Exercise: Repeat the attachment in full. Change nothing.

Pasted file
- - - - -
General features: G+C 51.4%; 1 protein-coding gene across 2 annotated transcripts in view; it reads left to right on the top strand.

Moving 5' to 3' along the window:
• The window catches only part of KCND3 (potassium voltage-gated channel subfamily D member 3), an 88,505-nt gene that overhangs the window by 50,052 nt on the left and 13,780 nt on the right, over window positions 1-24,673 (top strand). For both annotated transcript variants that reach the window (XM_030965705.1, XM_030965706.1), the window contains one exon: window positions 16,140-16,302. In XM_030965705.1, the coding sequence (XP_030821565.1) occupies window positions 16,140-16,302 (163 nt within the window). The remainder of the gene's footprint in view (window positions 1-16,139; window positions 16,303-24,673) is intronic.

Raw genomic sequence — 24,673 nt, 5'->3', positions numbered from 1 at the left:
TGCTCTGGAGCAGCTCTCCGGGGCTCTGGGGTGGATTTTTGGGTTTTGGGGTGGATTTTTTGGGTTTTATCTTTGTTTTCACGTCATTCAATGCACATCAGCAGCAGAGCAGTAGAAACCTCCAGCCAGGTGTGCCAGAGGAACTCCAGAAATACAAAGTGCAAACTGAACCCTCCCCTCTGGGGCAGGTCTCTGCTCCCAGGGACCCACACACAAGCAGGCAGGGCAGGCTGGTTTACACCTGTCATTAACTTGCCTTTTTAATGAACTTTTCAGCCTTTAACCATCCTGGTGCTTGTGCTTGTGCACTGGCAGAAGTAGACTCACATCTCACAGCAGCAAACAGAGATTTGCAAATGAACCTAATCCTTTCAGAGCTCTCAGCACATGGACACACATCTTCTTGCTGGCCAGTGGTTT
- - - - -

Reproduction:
General features: G+C 51.4%; 1 protein-coding gene across 2 annotated transcripts in view; it reads left to right on the top strand.

Moving 5' to 3' along the window:
• The window catches only part of KCND3 (potassium voltage-gated channel subfamily D member 3), an 88,505-nt gene that overhangs the window by 50,052 nt on the left and 13,780 nt on the right, over window positions 1-24,673 (top strand). For both annotated transcript variants that reach the window (XM_030965705.1, XM_030965706.1), the window contains one exon: window positions 16,140-16,302. In XM_030965705.1, the coding sequence (XP_030821565.1) occupies window positions 16,140-16,302 (163 nt within the window). The remainder of the gene's footprint in view (window positions 1-16,139; window positions 16,303-24,673) is intronic.

Raw genomic sequence — 24,673 nt, 5'->3', positions numbered from 1 at the left:
TGCTCTGGAGCAGCTCTCCGGGGCTCTGGGGTGGATTTTTGGGTTTTGGGGTGGATTTTTTGGGTTTTATCTTTGTTTTCACGTCATTCAATGCACATCAGCAGCAGAGCAGTAGAAACCTCCAGCCAGGTGTGCCAGAGGAACTCCAGAAATACAAAGTGCAAACTGAACCCTCCCCTCTGGGGCAGGTCTCTGCTCCCAGGGACCCACACACAAGCAGGCAGGGCAGGCTGGTTTACACCTGTCATTAACTTGCCTTTTTAATGAACTTTTCAGCCTTTAACCATCCTGGTGCTTGTGCTTGTGCACTGGCAGAAGTAGACTCACATCTCACAGCAGCAAACAGAGATTTGCAAATGAACCTAATCCTTTCAGAGCTCTCAGCACATGGACACACATCTTCTTGCTGGCCAGTGGTTT